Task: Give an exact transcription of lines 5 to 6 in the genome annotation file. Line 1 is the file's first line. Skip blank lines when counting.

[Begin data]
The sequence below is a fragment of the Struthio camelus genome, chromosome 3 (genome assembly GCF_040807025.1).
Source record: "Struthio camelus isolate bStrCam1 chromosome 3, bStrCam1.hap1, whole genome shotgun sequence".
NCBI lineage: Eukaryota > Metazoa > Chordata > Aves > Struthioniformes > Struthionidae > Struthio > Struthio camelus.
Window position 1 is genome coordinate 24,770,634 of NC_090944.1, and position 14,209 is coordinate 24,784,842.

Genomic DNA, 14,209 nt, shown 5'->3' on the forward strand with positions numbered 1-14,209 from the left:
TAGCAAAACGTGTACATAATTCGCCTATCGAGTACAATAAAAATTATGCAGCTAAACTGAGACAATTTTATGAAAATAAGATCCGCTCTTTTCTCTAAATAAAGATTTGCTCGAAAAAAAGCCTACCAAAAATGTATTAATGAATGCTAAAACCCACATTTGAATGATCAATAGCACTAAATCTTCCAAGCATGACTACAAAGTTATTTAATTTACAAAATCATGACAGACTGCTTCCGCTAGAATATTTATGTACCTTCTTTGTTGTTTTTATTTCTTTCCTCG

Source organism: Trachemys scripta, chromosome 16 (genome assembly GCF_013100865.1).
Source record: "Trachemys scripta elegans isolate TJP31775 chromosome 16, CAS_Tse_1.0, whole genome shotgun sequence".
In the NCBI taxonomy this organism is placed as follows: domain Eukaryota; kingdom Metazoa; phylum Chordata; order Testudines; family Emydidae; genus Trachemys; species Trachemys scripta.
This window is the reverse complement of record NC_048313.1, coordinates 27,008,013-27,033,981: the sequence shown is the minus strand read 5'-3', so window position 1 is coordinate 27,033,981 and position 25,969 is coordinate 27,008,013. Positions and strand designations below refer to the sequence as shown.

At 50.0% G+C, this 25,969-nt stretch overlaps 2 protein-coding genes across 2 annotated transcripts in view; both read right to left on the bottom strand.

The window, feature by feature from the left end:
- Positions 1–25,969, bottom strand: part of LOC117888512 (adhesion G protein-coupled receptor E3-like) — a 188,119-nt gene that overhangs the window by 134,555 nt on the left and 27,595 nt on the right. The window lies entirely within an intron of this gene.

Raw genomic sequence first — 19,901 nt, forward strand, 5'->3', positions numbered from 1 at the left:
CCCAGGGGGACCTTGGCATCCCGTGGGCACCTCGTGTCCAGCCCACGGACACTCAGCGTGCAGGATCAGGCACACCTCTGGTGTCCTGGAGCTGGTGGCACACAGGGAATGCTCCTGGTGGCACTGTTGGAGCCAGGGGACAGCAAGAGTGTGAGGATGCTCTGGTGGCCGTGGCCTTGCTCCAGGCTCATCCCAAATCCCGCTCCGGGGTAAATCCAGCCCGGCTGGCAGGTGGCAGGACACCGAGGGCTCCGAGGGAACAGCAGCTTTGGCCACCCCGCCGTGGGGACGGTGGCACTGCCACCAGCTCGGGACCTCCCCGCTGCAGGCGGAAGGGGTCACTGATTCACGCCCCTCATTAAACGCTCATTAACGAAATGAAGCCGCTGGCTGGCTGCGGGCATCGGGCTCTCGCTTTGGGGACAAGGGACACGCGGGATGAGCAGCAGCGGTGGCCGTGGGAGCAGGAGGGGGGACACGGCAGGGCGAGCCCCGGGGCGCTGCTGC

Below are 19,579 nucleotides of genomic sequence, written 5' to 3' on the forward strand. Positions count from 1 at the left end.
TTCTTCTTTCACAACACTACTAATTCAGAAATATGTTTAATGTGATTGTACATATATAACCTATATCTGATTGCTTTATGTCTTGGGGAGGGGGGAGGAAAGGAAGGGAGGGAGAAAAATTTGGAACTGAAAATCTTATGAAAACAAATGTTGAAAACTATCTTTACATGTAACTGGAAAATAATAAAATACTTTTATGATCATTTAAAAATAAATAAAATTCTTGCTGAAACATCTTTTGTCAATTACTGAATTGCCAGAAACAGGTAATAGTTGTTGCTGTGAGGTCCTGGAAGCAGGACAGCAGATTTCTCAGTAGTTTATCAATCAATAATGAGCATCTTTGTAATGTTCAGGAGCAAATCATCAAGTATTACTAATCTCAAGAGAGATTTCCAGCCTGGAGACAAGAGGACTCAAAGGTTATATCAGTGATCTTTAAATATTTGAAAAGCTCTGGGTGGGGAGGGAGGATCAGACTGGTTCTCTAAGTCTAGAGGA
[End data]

Genomic DNA, 14,209 nt, shown 5'->3' on the forward strand with positions numbered 1-14,209 from the left:
TAGCAAAACGTGTACATAATTCGCCTATCGAGTACAATAAAAATTATGCAGCTAAACTGAGACAATTTTATGAAAATAAGATCCGCTCTTTTCTCTAAATAAAGATTTGCTCGAAAAAAAGCCTACCAAAAATGTATTAATGAATGCTAAAACCCACATTTGAATGATCAATAGCACTAAATCTTCCAAGCATGACTACAAAGTTATTTAATTTACAAAATCATGACAGACTGCTTCCGCTAGAATATTTATGTACCTTCTTTGTTGTTTTTATTTCTTTCCTCG